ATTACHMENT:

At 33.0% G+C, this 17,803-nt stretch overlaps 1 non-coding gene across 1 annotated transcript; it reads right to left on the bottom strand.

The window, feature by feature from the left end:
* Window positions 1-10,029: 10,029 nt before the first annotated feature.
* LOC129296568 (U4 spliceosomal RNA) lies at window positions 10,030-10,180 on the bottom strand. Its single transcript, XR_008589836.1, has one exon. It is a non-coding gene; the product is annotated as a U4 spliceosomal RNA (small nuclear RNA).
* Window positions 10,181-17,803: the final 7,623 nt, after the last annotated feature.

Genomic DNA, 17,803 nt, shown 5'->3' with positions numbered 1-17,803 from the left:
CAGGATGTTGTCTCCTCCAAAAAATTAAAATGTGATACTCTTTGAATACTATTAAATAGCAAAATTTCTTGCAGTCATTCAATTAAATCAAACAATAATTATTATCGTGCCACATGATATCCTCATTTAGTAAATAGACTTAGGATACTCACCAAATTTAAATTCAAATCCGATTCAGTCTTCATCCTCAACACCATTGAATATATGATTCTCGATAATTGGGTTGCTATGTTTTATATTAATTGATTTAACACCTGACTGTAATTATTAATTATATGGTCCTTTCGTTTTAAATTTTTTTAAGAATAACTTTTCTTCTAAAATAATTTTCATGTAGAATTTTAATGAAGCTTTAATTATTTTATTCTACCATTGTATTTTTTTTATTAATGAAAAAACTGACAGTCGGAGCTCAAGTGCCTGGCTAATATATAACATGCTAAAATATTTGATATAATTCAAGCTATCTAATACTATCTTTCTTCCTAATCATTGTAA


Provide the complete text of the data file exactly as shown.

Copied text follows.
At 33.0% G+C, this 17,803-nt stretch overlaps 1 non-coding gene across 1 annotated transcript; it reads right to left on the bottom strand.

The window, feature by feature from the left end:
* Window positions 1-10,029: 10,029 nt before the first annotated feature.
* LOC129296568 (U4 spliceosomal RNA) lies at window positions 10,030-10,180 on the bottom strand. Its single transcript, XR_008589836.1, has one exon. It is a non-coding gene; the product is annotated as a U4 spliceosomal RNA (small nuclear RNA).
* Window positions 10,181-17,803: the final 7,623 nt, after the last annotated feature.

Genomic DNA, 17,803 nt, shown 5'->3' with positions numbered 1-17,803 from the left:
CAGGATGTTGTCTCCTCCAAAAAATTAAAATGTGATACTCTTTGAATACTATTAAATAGCAAAATTTCTTGCAGTCATTCAATTAAATCAAACAATAATTATTATCGTGCCACATGATATCCTCATTTAGTAAATAGACTTAGGATACTCACCAAATTTAAATTCAAATCCGATTCAGTCTTCATCCTCAACACCATTGAATATATGATTCTCGATAATTGGGTTGCTATGTTTTATATTAATTGATTTAACACCTGACTGTAATTATTAATTATATGGTCCTTTCGTTTTAAATTTTTTTAAGAATAACTTTTCTTCTAAAATAATTTTCATGTAGAATTTTAATGAAGCTTTAATTATTTTATTCTACCATTGTATTTTTTTTATTAATGAAAAAACTGACAGTCGGAGCTCAAGTGCCTGGCTAATATATAACATGCTAAAATATTTGATATAATTCAAGCTATCTAATACTATCTTTCTTCCTAATCATTGTAA